Column F is hidden and will have the Twitter Media ID for any successful image uploads.

Column H is hidden and will have the Twitter Status ID for any successful posts.

Step 9 - Start Scheduler

Scheduling is handled by triggers set on the Apps Script project. The Settings sheet has a selection for the Schedule Interval with a default set to run every to 15 minutes. You may be able to run the script at a smaller interval than 15 minutes but you may run up against quota limit errors.

You control the schedular by selecting Start or Stop Scheduler in the Schedular menu. SheetsToTweets Start SchedulerNote on the scheduler: Keep in mind that status updates will not run for any dates in the past. So keep that in mind while adding new tweets to the list. If you add them at a time that's in the future but inside the current range that has run for the scheduler than your Tweets won't send. For instance if you have the scheduler set to run every 30 minutes and it runs at 3:30 and you're adding an item at 3:50 to go out at 3:55 then the message won't get picked up because the next trigger will run at 4:00. Basically always schedule something for at least as far in the future as you have your schedule configured to run at.

Time Zones The sheet is set to Eastern Time Zone. You'll need to change the Apps Script Properties and set your time zone to get the correct times scheduled. SheetsToTweets Project Properties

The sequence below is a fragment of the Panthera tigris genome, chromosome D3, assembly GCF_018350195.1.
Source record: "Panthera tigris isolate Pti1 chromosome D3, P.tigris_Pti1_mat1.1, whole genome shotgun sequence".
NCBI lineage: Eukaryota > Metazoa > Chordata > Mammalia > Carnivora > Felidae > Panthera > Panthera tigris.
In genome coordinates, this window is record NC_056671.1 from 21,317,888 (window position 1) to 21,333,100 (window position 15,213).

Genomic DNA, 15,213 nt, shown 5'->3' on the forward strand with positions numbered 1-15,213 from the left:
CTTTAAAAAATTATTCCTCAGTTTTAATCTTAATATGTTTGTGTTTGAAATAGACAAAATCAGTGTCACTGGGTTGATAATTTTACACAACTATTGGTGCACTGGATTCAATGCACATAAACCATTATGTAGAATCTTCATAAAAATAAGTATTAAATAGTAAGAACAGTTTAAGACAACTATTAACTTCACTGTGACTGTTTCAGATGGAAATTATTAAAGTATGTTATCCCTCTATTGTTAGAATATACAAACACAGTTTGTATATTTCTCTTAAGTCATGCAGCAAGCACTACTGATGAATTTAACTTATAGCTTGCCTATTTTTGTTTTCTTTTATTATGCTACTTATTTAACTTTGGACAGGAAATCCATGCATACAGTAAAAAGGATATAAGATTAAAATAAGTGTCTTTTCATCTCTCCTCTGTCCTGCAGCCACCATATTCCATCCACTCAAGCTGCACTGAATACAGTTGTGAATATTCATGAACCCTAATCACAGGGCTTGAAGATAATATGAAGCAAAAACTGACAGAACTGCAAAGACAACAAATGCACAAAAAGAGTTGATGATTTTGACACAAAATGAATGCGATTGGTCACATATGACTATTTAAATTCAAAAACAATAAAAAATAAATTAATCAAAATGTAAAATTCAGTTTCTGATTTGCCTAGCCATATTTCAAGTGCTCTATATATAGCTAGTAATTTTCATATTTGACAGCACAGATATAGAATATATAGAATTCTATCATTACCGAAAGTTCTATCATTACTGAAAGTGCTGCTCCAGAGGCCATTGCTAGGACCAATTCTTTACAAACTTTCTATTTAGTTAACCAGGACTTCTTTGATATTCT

Step 10 - Configure Failure Notification Email Settings (optional)

When the trigger is created for the schedule the Execution failure notifications email is set for a daily summary at midnight. If you'd like to be alerted immediately when there's an error you'll have to change the setting. Unfortunately Google doesn't allow us to programatically change this so you'll have to do it yourself. Follow these steps.

  1. Open the Script Editor from the Tools menu
  2. Open the Current Triggers by clicking the clock looking thing in the menu bar Google Script Editor Triggers
  3. Click the notifications link and change time the notification is sent from Daily to Immediately SheetsToTweets Trigger Failuer Notifications

That's it!! You're all done!!

Now schedule some Tweets and make sure the script works.


If you made it this far hopefully you're now setup with a Google Sheet that will send Images with updates to Twitter. If you'd like to see some more detail on the script code that drives the scheduler you can read about it here. I encourage you to take a look at the code and extend it to fit your needs. Learn Apps Script, it's worth it!

In researching this I came across a few publicly maintained Twitter Bot sheets that I looked at to understand how they did things in order to write this solution. As you can imagine by now this code will allow you to create your own Twitter Bot but remember play nice or Twitter will boot you like they recently did to @uber_but_for.

As I'm sure you can imagine this code is really just the starting point of what you can do. You can build on this script or include it in your existing Sheets toolkit.

I'd love to hear comments or thoughts so please feel free to comment by tweeting to me at @KFinley.

UPDATE: 7/6/2015 - Removed a few steps from the process to make this simpler. Now only 9 steps!
UPDATE: 8/4/2015 - Added support for shortening URLs using the Google Shortener service.
UPDATE: 9/3/2015 - Added steps for enabling URL Shortener API in Google Developers Console.